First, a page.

The only government of Nigeria which has ever sought a solution to the centuries-old herder-farmer disputes of the central belt is President Buhari’s administration. The Federal ranches programme, launched shortly after the President’s re-election is the first of its kind – and it is working: during the last 12 months clashes have significantly reduced.
The government now calls on State governors to have the imagination to join forces with the Federal administration and expand this programme by making available state lands for those interested, now that its effectiveness has been demonstrated.
The Economist opinionated and reported on banditry and kidnapping in the North-West. While this has been simmering for generations, it is the newest of the organized threats Nigeria faces to her stability.
But this too the Economist inaccurately described: “bandits” who have the resources and technology to shoot down a military fighter jet are not bandits at all – but rather highly organised crime syndicates with huge resources and weaponry.
Yet they are essentially no different to Boko Haram in this regard who are now cornered. It will take time, but the President is unwavering in his determination to collapse this challenge to public order.
The Economist is correct: Nigeria faces multiple threats. They confluence now not because of this government; but on the contrary, it is this government which is addressing them concurrently, and simultaneously – when no other prior administration sought to adequately address even a single one.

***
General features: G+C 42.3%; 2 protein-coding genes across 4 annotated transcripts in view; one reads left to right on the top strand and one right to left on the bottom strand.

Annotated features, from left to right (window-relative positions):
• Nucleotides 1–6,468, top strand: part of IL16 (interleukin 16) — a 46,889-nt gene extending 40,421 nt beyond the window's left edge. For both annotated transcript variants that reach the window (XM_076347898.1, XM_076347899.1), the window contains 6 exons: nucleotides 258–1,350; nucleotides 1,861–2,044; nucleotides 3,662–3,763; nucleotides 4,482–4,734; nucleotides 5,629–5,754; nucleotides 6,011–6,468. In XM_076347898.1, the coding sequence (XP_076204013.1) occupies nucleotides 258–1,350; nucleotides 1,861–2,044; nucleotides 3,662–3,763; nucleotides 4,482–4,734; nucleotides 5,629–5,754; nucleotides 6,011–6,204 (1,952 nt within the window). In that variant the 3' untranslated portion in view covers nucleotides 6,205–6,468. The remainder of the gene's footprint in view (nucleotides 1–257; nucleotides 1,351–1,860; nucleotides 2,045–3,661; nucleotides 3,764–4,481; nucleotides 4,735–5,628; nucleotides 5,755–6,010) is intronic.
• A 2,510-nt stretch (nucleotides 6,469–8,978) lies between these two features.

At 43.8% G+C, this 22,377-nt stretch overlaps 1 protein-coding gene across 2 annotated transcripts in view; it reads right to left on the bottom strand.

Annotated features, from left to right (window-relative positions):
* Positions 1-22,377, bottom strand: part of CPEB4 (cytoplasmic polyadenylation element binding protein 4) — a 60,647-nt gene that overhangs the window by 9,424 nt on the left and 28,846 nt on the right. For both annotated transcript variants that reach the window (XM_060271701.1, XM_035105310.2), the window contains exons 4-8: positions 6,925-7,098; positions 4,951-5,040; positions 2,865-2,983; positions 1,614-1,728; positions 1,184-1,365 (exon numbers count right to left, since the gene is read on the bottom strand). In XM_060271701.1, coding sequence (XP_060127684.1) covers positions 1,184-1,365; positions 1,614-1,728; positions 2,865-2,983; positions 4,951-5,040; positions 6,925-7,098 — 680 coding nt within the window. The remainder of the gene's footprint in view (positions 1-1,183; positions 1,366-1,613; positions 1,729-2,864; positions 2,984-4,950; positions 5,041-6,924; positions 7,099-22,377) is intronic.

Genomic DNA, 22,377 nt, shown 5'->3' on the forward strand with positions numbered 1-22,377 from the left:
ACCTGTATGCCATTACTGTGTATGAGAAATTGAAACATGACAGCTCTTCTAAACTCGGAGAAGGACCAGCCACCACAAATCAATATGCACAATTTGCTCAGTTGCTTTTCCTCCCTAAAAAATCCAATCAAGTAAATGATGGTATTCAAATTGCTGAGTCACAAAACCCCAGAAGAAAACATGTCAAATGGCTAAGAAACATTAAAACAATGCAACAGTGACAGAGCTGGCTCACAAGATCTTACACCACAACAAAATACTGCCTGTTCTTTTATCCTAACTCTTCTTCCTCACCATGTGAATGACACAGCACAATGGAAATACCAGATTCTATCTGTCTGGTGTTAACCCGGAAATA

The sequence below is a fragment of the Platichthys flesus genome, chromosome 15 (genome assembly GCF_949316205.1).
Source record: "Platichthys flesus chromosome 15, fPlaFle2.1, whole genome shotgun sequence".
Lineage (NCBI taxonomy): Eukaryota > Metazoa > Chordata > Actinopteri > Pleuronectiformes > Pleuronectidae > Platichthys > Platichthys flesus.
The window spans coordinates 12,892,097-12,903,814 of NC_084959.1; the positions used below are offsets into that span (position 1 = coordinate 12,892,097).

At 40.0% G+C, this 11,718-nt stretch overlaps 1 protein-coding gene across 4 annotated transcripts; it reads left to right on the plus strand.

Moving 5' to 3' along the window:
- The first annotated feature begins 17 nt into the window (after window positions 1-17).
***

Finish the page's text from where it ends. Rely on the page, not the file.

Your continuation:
That is the difference between what has gone before and what we have now. It is why the President and his party were re-elected with’ an increased majority in national elections two years ago.
Senior Special Assistant to the President
(Media and Publicity)
October 24, 2021
Pressure Mount On FG To Declare Bandits As Terrorists
The past few days has seen many Nigerians including the Nigerian Senate and Kaduna State Governor Nasir El-Rufai ask President Buhari to declare bandits as terrorists.
Most recently, over the weekend, the 36 House of Assembly speakers called on President Buhari to declare bandits as terrorists and enemies of the nation. This was their resolution at a Conference of Speakers of State Houses of Assembly in Katsina State yesterday.
The call of the Conference of Speakers is coming a day after Katsina Governor, Aminu Bello Masari, reiterated the earlier call of his Kaduna counterpart, Nasir el-Rufai and the National Assembly for the Federal Government to declare a state of emergency on the nation’s security and declare bandits as terrorists.